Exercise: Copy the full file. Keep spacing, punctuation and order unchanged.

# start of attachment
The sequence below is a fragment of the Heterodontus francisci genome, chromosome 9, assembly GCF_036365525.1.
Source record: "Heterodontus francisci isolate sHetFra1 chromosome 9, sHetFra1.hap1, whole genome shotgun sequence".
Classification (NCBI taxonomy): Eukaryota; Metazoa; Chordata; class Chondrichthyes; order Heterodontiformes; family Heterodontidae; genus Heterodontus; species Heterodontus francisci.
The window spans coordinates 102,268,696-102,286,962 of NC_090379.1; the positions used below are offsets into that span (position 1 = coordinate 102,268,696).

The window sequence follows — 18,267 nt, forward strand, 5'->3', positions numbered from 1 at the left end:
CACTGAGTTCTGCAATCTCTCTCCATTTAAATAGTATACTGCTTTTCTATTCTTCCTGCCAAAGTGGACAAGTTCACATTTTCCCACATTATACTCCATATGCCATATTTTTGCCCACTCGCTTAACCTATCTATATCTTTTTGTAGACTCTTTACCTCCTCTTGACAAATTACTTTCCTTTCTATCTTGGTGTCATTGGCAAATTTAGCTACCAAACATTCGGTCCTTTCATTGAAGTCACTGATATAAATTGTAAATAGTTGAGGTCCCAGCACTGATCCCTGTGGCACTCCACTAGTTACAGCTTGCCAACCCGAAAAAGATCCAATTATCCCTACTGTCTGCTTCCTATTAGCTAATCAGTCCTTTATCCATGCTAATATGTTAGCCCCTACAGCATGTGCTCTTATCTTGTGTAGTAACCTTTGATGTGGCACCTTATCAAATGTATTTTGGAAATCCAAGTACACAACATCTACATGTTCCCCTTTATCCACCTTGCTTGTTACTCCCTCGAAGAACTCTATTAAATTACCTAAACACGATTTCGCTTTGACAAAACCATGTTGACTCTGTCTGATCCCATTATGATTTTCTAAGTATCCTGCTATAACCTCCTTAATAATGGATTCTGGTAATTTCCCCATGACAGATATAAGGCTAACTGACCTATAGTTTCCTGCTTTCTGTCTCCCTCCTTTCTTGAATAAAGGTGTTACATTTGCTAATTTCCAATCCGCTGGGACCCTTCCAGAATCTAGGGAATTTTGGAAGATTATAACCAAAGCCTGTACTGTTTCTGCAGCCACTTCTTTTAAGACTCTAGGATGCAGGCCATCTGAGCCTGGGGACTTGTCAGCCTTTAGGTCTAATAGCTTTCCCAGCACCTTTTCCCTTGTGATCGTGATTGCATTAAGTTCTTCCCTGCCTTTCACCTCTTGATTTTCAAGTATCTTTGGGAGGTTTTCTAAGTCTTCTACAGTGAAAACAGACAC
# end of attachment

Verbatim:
The sequence below is a fragment of the Heterodontus francisci genome, chromosome 9, assembly GCF_036365525.1.
Source record: "Heterodontus francisci isolate sHetFra1 chromosome 9, sHetFra1.hap1, whole genome shotgun sequence".
Classification (NCBI taxonomy): Eukaryota; Metazoa; Chordata; class Chondrichthyes; order Heterodontiformes; family Heterodontidae; genus Heterodontus; species Heterodontus francisci.
The window spans coordinates 102,268,696-102,286,962 of NC_090379.1; the positions used below are offsets into that span (position 1 = coordinate 102,268,696).

The window sequence follows — 18,267 nt, forward strand, 5'->3', positions numbered from 1 at the left end:
CACTGAGTTCTGCAATCTCTCTCCATTTAAATAGTATACTGCTTTTCTATTCTTCCTGCCAAAGTGGACAAGTTCACATTTTCCCACATTATACTCCATATGCCATATTTTTGCCCACTCGCTTAACCTATCTATATCTTTTTGTAGACTCTTTACCTCCTCTTGACAAATTACTTTCCTTTCTATCTTGGTGTCATTGGCAAATTTAGCTACCAAACATTCGGTCCTTTCATTGAAGTCACTGATATAAATTGTAAATAGTTGAGGTCCCAGCACTGATCCCTGTGGCACTCCACTAGTTACAGCTTGCCAACCCGAAAAAGATCCAATTATCCCTACTGTCTGCTTCCTATTAGCTAATCAGTCCTTTATCCATGCTAATATGTTAGCCCCTACAGCATGTGCTCTTATCTTGTGTAGTAACCTTTGATGTGGCACCTTATCAAATGTATTTTGGAAATCCAAGTACACAACATCTACATGTTCCCCTTTATCCACCTTGCTTGTTACTCCCTCGAAGAACTCTATTAAATTACCTAAACACGATTTCGCTTTGACAAAACCATGTTGACTCTGTCTGATCCCATTATGATTTTCTAAGTATCCTGCTATAACCTCCTTAATAATGGATTCTGGTAATTTCCCCATGACAGATATAAGGCTAACTGACCTATAGTTTCCTGCTTTCTGTCTCCCTCCTTTCTTGAATAAAGGTGTTACATTTGCTAATTTCCAATCCGCTGGGACCCTTCCAGAATCTAGGGAATTTTGGAAGATTATAACCAAAGCCTGTACTGTTTCTGCAGCCACTTCTTTTAAGACTCTAGGATGCAGGCCATCTGAGCCTGGGGACTTGTCAGCCTTTAGGTCTAATAGCTTTCCCAGCACCTTTTCCCTTGTGATCGTGATTGCATTAAGTTCTTCCCTGCCTTTCACCTCTTGATTTTCAAGTATCTTTGGGAGGTTTTCTAAGTCTTCTACAGTGAAAACAGACAC